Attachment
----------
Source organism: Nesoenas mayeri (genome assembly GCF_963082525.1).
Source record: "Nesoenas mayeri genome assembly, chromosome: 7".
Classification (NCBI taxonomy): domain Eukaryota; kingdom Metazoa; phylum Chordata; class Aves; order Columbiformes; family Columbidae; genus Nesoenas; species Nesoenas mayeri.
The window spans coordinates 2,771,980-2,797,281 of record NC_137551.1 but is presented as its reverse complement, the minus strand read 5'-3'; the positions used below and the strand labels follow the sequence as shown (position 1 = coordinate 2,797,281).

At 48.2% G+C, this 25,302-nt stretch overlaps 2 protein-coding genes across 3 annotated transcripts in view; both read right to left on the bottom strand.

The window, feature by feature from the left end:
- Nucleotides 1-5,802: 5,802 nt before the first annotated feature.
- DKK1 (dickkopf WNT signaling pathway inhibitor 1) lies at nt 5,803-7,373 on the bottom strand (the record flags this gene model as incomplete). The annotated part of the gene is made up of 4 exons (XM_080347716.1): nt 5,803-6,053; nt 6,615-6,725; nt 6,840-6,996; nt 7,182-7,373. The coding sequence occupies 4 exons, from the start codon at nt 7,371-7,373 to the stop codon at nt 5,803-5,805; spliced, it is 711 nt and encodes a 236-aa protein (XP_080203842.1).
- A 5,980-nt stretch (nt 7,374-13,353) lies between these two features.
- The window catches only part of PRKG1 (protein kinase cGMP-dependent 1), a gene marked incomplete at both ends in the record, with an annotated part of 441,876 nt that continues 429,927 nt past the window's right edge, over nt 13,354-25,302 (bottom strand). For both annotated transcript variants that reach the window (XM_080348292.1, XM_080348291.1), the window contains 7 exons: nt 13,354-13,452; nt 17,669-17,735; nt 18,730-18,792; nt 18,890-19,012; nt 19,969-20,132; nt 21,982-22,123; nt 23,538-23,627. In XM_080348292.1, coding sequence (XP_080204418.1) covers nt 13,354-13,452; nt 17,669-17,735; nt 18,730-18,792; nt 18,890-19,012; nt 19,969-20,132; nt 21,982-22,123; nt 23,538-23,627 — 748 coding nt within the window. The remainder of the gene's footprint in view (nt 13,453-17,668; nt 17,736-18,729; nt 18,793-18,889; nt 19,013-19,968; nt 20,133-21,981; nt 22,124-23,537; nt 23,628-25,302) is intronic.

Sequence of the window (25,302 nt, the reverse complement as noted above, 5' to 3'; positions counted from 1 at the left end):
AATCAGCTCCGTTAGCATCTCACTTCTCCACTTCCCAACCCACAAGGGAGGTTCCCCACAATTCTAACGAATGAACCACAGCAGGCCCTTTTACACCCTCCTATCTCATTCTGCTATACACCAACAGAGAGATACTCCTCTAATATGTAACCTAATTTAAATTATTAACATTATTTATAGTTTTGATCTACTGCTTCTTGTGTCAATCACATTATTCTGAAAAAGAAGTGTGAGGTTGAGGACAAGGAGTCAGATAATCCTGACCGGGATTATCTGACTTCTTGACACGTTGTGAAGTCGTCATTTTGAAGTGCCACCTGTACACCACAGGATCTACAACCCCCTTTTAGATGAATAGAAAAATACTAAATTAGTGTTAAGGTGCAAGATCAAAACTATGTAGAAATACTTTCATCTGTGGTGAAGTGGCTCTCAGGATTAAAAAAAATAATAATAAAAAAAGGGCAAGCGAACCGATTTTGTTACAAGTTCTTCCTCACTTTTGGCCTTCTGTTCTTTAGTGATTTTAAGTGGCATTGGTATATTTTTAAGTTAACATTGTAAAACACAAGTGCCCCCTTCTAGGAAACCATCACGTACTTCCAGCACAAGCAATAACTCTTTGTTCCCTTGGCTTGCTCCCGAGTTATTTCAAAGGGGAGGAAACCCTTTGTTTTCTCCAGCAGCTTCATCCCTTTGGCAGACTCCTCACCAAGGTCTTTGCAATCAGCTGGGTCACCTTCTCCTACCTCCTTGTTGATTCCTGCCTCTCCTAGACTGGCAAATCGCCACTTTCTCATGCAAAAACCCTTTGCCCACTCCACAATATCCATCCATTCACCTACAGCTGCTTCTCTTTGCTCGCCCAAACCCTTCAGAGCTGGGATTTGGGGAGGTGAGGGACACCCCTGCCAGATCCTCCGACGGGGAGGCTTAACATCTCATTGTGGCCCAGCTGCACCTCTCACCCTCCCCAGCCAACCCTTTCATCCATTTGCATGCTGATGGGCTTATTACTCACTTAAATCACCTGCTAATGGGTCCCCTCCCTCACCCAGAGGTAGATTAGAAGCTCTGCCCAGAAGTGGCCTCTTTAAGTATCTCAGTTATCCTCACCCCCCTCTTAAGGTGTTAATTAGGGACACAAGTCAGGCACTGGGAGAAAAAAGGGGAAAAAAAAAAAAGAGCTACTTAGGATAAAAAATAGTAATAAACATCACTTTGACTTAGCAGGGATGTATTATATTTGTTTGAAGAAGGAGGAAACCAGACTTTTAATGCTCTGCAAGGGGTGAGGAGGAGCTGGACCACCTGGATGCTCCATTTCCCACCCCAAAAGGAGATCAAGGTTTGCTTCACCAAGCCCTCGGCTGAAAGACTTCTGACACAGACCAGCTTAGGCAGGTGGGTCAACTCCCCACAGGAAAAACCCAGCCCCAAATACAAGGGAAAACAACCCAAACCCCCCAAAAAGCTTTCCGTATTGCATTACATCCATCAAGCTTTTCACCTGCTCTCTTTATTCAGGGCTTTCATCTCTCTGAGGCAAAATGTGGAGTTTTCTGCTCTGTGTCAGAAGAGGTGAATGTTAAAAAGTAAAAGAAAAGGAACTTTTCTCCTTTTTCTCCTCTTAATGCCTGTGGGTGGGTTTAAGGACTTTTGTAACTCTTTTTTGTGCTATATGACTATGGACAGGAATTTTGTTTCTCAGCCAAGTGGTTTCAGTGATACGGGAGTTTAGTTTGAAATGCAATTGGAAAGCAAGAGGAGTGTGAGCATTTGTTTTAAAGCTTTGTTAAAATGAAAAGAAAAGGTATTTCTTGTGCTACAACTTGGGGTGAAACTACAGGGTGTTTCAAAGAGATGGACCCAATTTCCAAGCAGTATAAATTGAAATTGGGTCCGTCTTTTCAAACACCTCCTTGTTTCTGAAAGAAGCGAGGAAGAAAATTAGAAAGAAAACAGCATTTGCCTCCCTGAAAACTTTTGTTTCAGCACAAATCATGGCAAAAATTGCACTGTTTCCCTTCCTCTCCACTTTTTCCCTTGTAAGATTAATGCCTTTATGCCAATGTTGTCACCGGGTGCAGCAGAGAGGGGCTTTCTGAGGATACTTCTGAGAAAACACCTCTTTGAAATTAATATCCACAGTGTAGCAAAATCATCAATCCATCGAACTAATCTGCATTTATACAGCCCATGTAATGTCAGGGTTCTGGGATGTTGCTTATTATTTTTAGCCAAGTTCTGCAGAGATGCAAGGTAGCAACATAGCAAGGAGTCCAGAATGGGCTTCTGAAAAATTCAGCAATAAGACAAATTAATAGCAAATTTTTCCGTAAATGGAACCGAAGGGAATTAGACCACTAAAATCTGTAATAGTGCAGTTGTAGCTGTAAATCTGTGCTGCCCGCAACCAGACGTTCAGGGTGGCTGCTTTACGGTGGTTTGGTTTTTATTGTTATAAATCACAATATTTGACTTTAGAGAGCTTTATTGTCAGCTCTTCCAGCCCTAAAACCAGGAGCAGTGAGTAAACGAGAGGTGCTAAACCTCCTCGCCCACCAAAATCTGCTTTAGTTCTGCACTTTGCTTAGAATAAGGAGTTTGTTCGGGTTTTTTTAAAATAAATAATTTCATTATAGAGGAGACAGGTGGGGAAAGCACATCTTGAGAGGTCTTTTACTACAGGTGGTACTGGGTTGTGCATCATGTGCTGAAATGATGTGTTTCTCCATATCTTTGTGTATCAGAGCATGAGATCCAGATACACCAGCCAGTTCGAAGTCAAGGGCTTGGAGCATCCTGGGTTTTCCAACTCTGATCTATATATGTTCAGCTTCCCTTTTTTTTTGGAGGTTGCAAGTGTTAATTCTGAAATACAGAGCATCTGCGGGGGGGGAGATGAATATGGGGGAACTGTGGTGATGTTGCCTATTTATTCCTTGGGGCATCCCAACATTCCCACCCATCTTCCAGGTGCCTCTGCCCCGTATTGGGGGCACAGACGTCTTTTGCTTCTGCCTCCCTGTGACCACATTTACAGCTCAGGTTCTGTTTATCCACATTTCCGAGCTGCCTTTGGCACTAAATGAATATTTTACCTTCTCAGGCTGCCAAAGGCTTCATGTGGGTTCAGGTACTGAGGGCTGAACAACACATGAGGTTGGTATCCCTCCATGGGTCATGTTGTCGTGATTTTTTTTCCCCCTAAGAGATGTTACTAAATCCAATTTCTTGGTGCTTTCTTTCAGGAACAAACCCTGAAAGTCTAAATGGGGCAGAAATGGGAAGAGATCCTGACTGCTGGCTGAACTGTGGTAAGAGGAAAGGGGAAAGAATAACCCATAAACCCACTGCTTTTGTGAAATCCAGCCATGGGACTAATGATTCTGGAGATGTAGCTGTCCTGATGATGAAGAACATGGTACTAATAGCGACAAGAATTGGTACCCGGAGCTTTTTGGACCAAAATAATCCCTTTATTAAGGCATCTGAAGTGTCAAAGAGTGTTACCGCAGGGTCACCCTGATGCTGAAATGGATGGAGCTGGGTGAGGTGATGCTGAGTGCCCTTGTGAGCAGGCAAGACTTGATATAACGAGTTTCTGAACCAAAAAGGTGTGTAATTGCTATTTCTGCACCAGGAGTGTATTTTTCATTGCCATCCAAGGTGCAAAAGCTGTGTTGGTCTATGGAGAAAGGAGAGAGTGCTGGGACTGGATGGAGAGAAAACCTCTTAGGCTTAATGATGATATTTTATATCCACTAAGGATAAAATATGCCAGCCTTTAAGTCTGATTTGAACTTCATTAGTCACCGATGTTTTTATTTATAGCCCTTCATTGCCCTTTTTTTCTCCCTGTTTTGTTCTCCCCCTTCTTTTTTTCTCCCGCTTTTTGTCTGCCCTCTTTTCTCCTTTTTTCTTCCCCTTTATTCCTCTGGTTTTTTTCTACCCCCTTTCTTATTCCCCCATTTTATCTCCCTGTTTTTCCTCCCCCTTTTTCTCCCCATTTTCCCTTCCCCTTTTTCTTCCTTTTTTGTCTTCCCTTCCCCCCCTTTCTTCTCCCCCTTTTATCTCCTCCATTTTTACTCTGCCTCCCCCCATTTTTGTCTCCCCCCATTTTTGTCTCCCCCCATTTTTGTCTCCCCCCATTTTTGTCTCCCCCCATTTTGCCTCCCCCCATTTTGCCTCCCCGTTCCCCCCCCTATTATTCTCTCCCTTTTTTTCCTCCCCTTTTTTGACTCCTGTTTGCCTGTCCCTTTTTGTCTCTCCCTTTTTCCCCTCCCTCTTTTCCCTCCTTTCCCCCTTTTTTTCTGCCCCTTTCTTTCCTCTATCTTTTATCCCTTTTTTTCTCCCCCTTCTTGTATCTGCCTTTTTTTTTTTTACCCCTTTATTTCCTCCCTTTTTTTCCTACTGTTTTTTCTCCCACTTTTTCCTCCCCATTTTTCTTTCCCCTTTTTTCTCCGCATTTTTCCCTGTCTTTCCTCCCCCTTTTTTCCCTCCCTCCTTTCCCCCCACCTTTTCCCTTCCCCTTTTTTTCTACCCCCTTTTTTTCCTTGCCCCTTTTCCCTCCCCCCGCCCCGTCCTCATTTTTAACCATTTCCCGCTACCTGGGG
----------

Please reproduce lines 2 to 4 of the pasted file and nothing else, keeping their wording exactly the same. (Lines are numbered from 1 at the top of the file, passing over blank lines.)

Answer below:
Source record: "Nesoenas mayeri genome assembly, chromosome: 7".
Classification (NCBI taxonomy): domain Eukaryota; kingdom Metazoa; phylum Chordata; class Aves; order Columbiformes; family Columbidae; genus Nesoenas; species Nesoenas mayeri.
The window spans coordinates 2,771,980-2,797,281 of record NC_137551.1 but is presented as its reverse complement, the minus strand read 5'-3'; the positions used below and the strand labels follow the sequence as shown (position 1 = coordinate 2,797,281).